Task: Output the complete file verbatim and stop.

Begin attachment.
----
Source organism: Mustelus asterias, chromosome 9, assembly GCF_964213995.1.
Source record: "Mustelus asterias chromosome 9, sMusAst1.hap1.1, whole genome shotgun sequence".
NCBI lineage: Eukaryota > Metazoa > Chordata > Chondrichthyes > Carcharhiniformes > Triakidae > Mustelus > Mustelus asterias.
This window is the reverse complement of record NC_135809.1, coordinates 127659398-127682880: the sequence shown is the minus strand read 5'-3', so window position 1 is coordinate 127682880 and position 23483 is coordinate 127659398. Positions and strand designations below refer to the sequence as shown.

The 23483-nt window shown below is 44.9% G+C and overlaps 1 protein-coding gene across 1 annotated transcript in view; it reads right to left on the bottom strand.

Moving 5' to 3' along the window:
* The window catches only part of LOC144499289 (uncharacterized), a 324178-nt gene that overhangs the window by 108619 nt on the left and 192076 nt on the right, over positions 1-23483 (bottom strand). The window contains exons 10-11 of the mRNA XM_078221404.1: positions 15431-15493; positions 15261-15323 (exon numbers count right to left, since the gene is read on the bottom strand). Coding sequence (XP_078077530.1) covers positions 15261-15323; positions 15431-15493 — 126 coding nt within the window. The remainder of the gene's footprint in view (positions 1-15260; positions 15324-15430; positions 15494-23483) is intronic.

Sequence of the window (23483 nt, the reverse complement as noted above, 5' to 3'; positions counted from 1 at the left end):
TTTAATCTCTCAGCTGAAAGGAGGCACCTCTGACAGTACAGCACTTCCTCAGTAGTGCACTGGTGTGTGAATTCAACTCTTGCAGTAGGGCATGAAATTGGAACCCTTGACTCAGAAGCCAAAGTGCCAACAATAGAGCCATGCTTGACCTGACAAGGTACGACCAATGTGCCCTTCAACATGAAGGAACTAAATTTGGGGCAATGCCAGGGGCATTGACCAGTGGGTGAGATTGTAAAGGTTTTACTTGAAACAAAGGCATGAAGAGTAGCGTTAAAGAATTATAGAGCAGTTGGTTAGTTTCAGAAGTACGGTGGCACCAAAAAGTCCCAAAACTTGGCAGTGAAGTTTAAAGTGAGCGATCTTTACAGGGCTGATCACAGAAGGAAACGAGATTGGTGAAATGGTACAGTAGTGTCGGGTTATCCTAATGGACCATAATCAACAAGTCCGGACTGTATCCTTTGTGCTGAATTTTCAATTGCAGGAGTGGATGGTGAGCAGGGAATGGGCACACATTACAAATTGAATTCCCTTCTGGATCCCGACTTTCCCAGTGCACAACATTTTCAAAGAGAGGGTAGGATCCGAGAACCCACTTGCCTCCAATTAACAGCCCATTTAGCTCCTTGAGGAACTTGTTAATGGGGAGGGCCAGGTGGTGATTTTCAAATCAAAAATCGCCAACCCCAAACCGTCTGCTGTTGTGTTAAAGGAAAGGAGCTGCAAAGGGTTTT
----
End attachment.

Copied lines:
Source organism: Mustelus asterias, chromosome 9, assembly GCF_964213995.1.
Source record: "Mustelus asterias chromosome 9, sMusAst1.hap1.1, whole genome shotgun sequence".
NCBI lineage: Eukaryota > Metazoa > Chordata > Chondrichthyes > Carcharhiniformes > Triakidae > Mustelus > Mustelus asterias.
This window is the reverse complement of record NC_135809.1, coordinates 127659398-127682880: the sequence shown is the minus strand read 5'-3', so window position 1 is coordinate 127682880 and position 23483 is coordinate 127659398. Positions and strand designations below refer to the sequence as shown.

The 23483-nt window shown below is 44.9% G+C and overlaps 1 protein-coding gene across 1 annotated transcript in view; it reads right to left on the bottom strand.

Moving 5' to 3' along the window:
* The window catches only part of LOC144499289 (uncharacterized), a 324178-nt gene that overhangs the window by 108619 nt on the left and 192076 nt on the right, over positions 1-23483 (bottom strand). The window contains exons 10-11 of the mRNA XM_078221404.1: positions 15431-15493; positions 15261-15323 (exon numbers count right to left, since the gene is read on the bottom strand). Coding sequence (XP_078077530.1) covers positions 15261-15323; positions 15431-15493 — 126 coding nt within the window. The remainder of the gene's footprint in view (positions 1-15260; positions 15324-15430; positions 15494-23483) is intronic.

Sequence of the window (23483 nt, the reverse complement as noted above, 5' to 3'; positions counted from 1 at the left end):
TTTAATCTCTCAGCTGAAAGGAGGCACCTCTGACAGTACAGCACTTCCTCAGTAGTGCACTGGTGTGTGAATTCAACTCTTGCAGTAGGGCATGAAATTGGAACCCTTGACTCAGAAGCCAAAGTGCCAACAATAGAGCCATGCTTGACCTGACAAGGTACGACCAATGTGCCCTTCAACATGAAGGAACTAAATTTGGGGCAATGCCAGGGGCATTGACCAGTGGGTGAGATTGTAAAGGTTTTACTTGAAACAAAGGCATGAAGAGTAGCGTTAAAGAATTATAGAGCAGTTGGTTAGTTTCAGAAGTACGGTGGCACCAAAAAGTCCCAAAACTTGGCAGTGAAGTTTAAAGTGAGCGATCTTTACAGGGCTGATCACAGAAGGAAACGAGATTGGTGAAATGGTACAGTAGTGTCGGGTTATCCTAATGGACCATAATCAACAAGTCCGGACTGTATCCTTTGTGCTGAATTTTCAATTGCAGGAGTGGATGGTGAGCAGGGAATGGGCACACATTACAAATTGAATTCCCTTCTGGATCCCGACTTTCCCAGTGCACAACATTTTCAAAGAGAGGGTAGGATCCGAGAACCCACTTGCCTCCAATTAACAGCCCATTTAGCTCCTTGAGGAACTTGTTAATGGGGAGGGCCAGGTGGTGATTTTCAAATCAAAAATCGCCAACCCCAAACCGTCTGCTGTTGTGTTAAAGGAAAGGAGCTGCAAAGGGTTTT